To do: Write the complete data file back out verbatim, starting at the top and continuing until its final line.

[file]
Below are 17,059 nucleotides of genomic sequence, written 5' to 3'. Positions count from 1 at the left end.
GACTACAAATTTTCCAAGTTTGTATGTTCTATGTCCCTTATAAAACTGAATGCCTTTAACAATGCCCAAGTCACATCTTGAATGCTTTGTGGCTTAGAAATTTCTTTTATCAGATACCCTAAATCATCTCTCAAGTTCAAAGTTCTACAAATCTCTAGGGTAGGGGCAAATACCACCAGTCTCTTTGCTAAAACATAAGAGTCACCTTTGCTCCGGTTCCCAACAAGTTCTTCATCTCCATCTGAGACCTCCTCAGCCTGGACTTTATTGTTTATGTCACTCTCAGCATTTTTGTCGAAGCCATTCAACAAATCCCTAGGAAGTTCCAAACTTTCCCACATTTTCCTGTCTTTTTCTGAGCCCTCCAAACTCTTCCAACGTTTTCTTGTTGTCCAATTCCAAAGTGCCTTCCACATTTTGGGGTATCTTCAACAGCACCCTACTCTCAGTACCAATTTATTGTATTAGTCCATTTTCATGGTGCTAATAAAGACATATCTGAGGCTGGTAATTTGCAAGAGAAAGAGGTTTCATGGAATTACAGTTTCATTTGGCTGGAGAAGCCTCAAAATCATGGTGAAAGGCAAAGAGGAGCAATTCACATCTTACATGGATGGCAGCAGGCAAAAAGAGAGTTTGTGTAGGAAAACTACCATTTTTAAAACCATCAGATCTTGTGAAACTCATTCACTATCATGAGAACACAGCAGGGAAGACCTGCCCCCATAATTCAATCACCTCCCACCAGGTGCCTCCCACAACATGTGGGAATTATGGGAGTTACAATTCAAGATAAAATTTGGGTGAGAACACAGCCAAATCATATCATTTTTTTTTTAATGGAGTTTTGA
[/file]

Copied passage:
Below are 17,059 nucleotides of genomic sequence, written 5' to 3'. Positions count from 1 at the left end.
GACTACAAATTTTCCAAGTTTGTATGTTCTATGTCCCTTATAAAACTGAATGCCTTTAACAATGCCCAAGTCACATCTTGAATGCTTTGTGGCTTAGAAATTTCTTTTATCAGATACCCTAAATCATCTCTCAAGTTCAAAGTTCTACAAATCTCTAGGGTAGGGGCAAATACCACCAGTCTCTTTGCTAAAACATAAGAGTCACCTTTGCTCCGGTTCCCAACAAGTTCTTCATCTCCATCTGAGACCTCCTCAGCCTGGACTTTATTGTTTATGTCACTCTCAGCATTTTTGTCGAAGCCATTCAACAAATCCCTAGGAAGTTCCAAACTTTCCCACATTTTCCTGTCTTTTTCTGAGCCCTCCAAACTCTTCCAACGTTTTCTTGTTGTCCAATTCCAAAGTGCCTTCCACATTTTGGGGTATCTTCAACAGCACCCTACTCTCAGTACCAATTTATTGTATTAGTCCATTTTCATGGTGCTAATAAAGACATATCTGAGGCTGGTAATTTGCAAGAGAAAGAGGTTTCATGGAATTACAGTTTCATTTGGCTGGAGAAGCCTCAAAATCATGGTGAAAGGCAAAGAGGAGCAATTCACATCTTACATGGATGGCAGCAGGCAAAAAGAGAGTTTGTGTAGGAAAACTACCATTTTTAAAACCATCAGATCTTGTGAAACTCATTCACTATCATGAGAACACAGCAGGGAAGACCTGCCCCCATAATTCAATCACCTCCCACCAGGTGCCTCCCACAACATGTGGGAATTATGGGAGTTACAATTCAAGATAAAATTTGGGTGAGAACACAGCCAAATCATATCATTTTTTTTTTAATGGAGTTTTGA